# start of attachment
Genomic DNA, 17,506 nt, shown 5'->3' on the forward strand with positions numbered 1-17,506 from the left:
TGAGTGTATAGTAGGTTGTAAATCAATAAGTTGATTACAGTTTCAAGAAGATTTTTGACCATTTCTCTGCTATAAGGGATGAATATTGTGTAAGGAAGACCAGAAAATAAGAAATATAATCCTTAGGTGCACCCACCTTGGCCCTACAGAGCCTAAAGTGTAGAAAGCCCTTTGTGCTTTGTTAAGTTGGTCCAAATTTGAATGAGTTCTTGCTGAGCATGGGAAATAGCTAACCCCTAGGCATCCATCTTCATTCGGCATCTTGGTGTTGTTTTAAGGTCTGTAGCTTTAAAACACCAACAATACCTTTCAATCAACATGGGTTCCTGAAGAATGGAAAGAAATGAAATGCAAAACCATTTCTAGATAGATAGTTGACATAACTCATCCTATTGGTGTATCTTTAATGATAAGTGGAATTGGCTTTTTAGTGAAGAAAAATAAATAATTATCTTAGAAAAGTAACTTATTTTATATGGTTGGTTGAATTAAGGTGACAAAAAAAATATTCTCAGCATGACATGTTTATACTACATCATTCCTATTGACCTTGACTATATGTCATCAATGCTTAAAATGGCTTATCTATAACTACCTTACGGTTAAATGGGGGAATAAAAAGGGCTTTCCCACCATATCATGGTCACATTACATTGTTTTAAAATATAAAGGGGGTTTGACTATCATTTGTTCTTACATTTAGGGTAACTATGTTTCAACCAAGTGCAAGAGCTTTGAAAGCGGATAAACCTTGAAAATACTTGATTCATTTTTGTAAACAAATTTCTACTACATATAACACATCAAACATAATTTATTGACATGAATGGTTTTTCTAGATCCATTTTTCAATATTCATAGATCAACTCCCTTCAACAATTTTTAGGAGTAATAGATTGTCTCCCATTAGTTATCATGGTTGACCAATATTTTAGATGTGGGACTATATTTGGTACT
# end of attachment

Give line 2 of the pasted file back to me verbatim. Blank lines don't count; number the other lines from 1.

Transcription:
TGAGTGTATAGTAGGTTGTAAATCAATAAGTTGATTACAGTTTCAAGAAGATTTTTGACCATTTCTCTGCTATAAGGGATGAATATTGTGTAAGGAAGACCAGAAAATAAGAAATATAATCCTTAGGTGCACCCACCTTGGCCCTACAGAGCCTAAAGTGTAGAAAGCCCTTTGTGCTTTGTTAAGTTGGTCCAAATTTGAATGAGTTCTTGCTGAGCATGGGAAATAGCTAACCCCTAGGCATCCATCTTCATTCGGCATCTTGGTGTTGTTTTAAGGTCTGTAGCTTTAAAACACCAACAATACCTTTCAATCAACATGGGTTCCTGAAGAATGGAAAGAAATGAAATGCAAAACCATTTCTAGATAGATAGTTGACATAACTCATCCTATTGGTGTATCTTTAATGATAAGTGGAATTGGCTTTTTAGTGAAGAAAAATAAATAATTATCTTAGAAAAGTAACTTATTTTATATGGTTGGTTGAATTAAGGTGACAAAAAAAATATTCTCAGCATGACATGTTTATACTACATCATTCCTATTGACCTTGACTATATGTCATCAATGCTTAAAATGGCTTATCTATAACTACCTTACGGTTAAATGGGGGAATAAAAAGGGCTTTCCCACCATATCATGGTCACATTACATTGTTTTAAAATATAAAGGGGGTTTGACTATCATTTGTTCTTACATTTAGGGTAACTATGTTTCAACCAAGTGCAAGAGCTTTGAAAGCGGATAAACCTTGAAAATACTTGATTCATTTTTGTAAACAAATTTCTACTACATATAACACATCAAACATAATTTATTGACATGAATGGTTTTTCTAGATCCATTTTTCAATATTCATAGATCAACTCCCTTCAACAATTTTTAGGAGTAATAGATTGTCTCCCATTAGTTATCATGGTTGACCAATATTTTAGATGTGGGACTATATTTGGTACT